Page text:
Janet Schuerman: Shared Decision Making, Part 2
Unweaving the relational elements of Shared Decision Making (SDM) is at best a two-blog process. Part One of this blog explored the overall supporting framework for SDM.
In quick review, the SDM Relational Elements graphic below pictorially represents SDM within a series of concentric circles. The largest circle and the overarching support for SDM is patient and family centered care. The Institute of Patient and Family Centered Care defines this as an approach to health care that is grounded in mutually beneficial partnerships among health care providers, patients, and families.
The next supportive element is Collaborative Conversations. This approach creates an environment conducive to SDM through which providers, family, patient, and other members of the care team adopt a collaborative approach to exploring the patient’s values and preferences.
Patient and family centered care and collaborative conversations support the star of our show – SDM. Dr. France Légaré et al (http://tinyurl.com/24yog8j) describe SDM thus: “SDM is an approach whereby practitioners and patients communicate around decisions, referring to the best available evidence and deliberating upon the consequences of each option. In the process, patients’ autonomy is respected, patients are helped to establish their values and preferences, and final treatment decisions are reflected through agreement between patients and their practitioner(s) rather than a unilateral decision.”
This definition resonates with me because it so elegantly captures the complexity of the concept yet eloquently expresses integral facets that are often left unarticulated. This definition specifies using the best evidence available to explore, without prejudice, the advantages and disadvantages of potential choices. Moreover, it addresses the “shared” part of SDM. It details a balance between the care team and the patient while working collaboratively to reach a decision that is consistent with the patients’ values and preferences. The shared part is the key kernel of the entire concept. It requires a shift in perspective from the belief that any one party knows best. This shift in perspective needs to start in Collaborative Conversations and be continually fostered throughout the decision making process.
The next circle in the SDM Relational Elements graphic is Decision Support, which SDM encompasses. Although SDM can exist without Decision Support, often Decision Support is required to help a party resolve decisional conflict. When such conflict occurs, there is sufficient indecision over which action to take that a decision cannot be made. Any member of the care team, the patient, or the family can experience decisional conflict. Often, a tool like the Ottawa Personal Decision Guide can be sufficient to help resolve decisional conflict, paving the way for SDM to occur. This guide may also point out areas where additional support is required.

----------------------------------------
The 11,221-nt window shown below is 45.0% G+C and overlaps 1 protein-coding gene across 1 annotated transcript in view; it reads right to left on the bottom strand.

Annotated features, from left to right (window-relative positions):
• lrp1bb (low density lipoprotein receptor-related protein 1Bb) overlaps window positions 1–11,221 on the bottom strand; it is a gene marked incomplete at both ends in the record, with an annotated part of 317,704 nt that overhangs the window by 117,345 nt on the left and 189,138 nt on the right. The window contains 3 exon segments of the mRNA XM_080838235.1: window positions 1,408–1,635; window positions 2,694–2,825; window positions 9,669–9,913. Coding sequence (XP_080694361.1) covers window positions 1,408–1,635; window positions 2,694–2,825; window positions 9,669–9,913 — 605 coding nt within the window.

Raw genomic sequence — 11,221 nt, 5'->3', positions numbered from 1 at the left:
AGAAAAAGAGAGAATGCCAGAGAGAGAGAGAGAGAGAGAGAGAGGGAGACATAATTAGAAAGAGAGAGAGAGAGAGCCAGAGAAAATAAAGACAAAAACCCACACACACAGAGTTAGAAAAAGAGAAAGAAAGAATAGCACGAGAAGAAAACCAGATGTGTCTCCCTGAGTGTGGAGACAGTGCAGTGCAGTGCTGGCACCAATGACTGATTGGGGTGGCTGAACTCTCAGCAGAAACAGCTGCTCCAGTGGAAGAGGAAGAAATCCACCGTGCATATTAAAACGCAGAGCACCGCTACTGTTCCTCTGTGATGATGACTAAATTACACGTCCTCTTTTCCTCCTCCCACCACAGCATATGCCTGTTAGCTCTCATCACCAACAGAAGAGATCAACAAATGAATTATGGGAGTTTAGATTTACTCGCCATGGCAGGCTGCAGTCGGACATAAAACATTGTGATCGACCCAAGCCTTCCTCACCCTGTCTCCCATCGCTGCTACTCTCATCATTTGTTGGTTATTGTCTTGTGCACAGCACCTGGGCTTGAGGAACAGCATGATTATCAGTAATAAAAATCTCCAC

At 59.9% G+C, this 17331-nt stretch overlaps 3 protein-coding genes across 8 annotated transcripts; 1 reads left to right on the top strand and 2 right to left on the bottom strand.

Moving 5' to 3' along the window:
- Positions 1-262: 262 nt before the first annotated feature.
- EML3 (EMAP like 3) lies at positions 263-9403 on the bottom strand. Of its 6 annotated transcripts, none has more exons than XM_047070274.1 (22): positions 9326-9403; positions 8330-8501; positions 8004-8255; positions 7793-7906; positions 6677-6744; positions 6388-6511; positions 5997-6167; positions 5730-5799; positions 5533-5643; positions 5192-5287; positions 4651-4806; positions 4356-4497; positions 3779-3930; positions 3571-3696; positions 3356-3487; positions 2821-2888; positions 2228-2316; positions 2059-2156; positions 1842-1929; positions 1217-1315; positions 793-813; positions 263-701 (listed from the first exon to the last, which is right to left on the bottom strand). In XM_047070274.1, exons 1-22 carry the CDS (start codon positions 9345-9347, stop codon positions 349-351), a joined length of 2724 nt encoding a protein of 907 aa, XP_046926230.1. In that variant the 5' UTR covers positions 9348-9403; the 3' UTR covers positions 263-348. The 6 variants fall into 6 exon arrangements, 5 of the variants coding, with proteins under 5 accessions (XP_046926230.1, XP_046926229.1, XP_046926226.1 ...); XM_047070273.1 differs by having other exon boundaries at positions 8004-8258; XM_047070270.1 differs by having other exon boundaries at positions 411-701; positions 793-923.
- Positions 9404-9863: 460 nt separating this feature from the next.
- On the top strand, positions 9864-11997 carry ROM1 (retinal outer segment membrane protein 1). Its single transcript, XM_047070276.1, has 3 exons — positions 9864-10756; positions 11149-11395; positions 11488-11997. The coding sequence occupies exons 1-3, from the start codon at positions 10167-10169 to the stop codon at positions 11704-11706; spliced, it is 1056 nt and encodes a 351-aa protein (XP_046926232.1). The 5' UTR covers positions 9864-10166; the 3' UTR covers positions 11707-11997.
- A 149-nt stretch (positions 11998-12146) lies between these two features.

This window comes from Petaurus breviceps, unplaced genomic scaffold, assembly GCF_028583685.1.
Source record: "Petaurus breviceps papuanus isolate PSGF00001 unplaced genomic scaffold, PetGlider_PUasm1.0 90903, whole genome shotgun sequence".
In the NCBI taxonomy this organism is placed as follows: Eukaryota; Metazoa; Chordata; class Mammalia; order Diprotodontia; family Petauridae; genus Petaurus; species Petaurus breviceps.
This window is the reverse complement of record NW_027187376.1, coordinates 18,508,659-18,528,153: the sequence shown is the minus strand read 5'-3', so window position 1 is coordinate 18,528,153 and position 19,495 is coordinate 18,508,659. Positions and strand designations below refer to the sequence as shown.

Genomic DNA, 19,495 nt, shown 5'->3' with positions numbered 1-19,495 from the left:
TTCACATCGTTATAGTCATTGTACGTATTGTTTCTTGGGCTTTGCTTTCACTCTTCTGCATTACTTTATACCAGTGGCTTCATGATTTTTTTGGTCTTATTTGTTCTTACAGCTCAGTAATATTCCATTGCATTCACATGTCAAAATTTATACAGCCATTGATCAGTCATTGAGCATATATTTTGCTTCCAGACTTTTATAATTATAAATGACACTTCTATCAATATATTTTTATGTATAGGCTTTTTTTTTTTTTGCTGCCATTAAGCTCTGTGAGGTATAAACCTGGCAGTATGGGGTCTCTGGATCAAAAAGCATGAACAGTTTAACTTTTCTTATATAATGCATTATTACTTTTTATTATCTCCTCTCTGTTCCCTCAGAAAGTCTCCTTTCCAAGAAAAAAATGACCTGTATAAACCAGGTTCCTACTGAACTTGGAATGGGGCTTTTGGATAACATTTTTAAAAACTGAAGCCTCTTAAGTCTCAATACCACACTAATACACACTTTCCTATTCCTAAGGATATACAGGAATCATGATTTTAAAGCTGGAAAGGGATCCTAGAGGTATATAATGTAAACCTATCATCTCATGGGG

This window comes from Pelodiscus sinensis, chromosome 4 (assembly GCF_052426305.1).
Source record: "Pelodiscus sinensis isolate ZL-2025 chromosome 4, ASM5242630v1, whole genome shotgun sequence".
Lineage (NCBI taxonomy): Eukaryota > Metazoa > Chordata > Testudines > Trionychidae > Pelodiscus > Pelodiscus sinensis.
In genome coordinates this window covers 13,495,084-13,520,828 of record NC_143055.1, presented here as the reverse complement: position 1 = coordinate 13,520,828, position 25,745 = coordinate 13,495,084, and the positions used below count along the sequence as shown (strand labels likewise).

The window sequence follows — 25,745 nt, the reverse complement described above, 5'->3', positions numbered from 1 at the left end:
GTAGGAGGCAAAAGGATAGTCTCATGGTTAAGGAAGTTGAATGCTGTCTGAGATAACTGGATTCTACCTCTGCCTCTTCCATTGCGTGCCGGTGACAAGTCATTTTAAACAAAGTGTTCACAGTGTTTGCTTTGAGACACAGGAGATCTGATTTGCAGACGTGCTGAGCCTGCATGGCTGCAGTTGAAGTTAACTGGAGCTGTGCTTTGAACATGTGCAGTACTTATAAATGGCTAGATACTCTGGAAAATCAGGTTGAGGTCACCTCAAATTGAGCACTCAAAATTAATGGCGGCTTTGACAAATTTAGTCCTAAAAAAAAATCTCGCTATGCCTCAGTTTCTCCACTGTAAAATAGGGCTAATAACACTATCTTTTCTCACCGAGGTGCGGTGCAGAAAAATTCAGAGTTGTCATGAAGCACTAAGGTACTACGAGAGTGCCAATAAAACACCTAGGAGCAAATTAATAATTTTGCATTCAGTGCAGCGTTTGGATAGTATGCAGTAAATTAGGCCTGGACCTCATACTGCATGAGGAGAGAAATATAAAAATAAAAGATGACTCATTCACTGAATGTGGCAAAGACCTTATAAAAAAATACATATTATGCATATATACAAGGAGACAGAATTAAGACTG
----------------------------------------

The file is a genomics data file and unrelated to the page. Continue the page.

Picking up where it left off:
For those needing more specific information about the choices available for specific conditions or procedures, a myriad of Decision Aids are available. Evidence-based and unbiased in outlining the pros and cons, Decision Aids help the patient and family become more knowledgeable about the implications of their choices. With this specific knowledge in hand, the patient and family may now be ready for the SDM process.
Let’s go back through the concentric circles. Patient and Family Centered Care is an approach in which the care team and the patient and family are equals in determining health care choices. Collaborative Conversations create the environment where the care team, patient, and family clarify the patient’s values and preferences. SDM occurs when the care team and the patient and family are equals sharing in a mutual decision. Decision Support is key for those not yet ready to engage as an equal in SDM. It often helps resolve decisional conflict. If even more support is required, Decision Aids provide very specific information about the pros and cons of choices related to a particular disease or procedure.
SDM is an important and complex compilation of intertwined parts which, when successfully assembled, result in care consistent with the patient’s values and preferences. There is a very real temptation to skip over some of these components and as a consequence the “shared” part might be missed. Fortunately, it is right there in the name to remind us that patient-centered health care decisions require – Shared Decision Making.